The most important 5 hours you'll spend this week
(MoneyWatch) Few people like to work on weekends. But if you lead an organization, doing a certain sort of work on Sundays can lead to big payoffs the rest of the week.
At least that's what Michael Soenen has discovered. Soenen was the CEO of FTD Group (the florists) from 2004 to 2008, and now leads EmergencyLink, a company that stores important information in a way that's accessible to first responders and others in an emergency. As he often asks, "If you were ever unconscious or in an accident, how would the EMTs know who to call?" An EmergencyLink ID card would make that clear. Soenen manages teams in California and Chicago, and has systems set up for quick decision making (he tries to take only flights with wi-fi, for instance).
But his biggest productivity win comes from the 5 hours he spends working on Sundays.
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"It's 5 hours of uninterrupted time," he says. He sets the organization's direction for the week, and decides how he wants his team to execute on that. He looks at potential road bumps, and so "I have a laser focus coming into Monday." He's learned that "If I do a good Sunday, then everybody knows exactly what they need to do when they hit the ground Monday morning." When he doesn't spend that advance time planning, "then it's not until the back half of Monday that people get focused on what they need to do." You can easily lose 5 productive hours from everyone in your group. If that's 10 people you're managing (as Soenen is) then that's 50 hours of unfocused time. That's more than the workweek of a full-time employee.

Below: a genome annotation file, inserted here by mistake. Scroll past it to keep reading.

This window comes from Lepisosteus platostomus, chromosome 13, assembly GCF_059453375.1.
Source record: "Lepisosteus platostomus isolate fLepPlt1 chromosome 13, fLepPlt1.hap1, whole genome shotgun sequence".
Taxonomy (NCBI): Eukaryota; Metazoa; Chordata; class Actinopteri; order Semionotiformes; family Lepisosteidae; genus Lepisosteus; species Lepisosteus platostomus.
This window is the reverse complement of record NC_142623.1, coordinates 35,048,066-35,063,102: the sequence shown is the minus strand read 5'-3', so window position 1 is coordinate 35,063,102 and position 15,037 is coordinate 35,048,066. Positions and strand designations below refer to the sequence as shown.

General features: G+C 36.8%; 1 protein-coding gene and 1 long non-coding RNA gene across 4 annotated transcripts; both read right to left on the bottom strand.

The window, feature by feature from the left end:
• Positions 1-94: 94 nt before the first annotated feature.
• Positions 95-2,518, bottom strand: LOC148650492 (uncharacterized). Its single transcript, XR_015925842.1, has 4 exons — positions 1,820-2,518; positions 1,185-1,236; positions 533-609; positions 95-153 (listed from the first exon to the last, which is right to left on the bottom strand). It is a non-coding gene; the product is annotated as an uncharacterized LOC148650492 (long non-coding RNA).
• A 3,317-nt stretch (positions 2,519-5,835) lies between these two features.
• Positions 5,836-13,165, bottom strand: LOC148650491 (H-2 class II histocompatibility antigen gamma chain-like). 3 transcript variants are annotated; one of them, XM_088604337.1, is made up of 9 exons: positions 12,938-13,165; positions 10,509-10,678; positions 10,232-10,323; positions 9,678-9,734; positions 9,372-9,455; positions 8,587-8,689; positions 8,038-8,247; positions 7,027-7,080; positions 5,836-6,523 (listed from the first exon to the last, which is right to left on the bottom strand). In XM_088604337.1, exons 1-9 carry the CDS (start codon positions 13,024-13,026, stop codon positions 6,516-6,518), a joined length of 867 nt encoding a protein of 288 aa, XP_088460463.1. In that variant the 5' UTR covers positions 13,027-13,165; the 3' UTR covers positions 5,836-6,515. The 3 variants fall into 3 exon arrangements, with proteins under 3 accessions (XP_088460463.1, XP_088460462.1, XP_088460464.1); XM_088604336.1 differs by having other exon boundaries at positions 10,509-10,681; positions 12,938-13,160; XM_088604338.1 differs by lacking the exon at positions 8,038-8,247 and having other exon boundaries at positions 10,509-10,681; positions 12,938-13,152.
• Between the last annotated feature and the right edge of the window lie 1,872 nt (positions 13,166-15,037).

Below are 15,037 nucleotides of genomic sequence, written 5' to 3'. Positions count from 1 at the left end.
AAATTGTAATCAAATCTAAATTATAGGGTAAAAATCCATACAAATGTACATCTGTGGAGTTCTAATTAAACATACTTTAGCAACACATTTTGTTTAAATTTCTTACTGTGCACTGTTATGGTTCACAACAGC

What organization has that kind of time to spare?
Whatever your role, a bit of time spent Sunday night planning your weeks can make a big difference in overall productivity. When you come into work Monday unsure what you want to do first, you burn up energy and willpower deciding. Better to use the focus we tend to have first thing in the morning to get things done, rather than waffling between ideas. "If I have a great Sunday afternoon, then everyone else has a great week," says Soenen.
How do you plan to win the week ahead?
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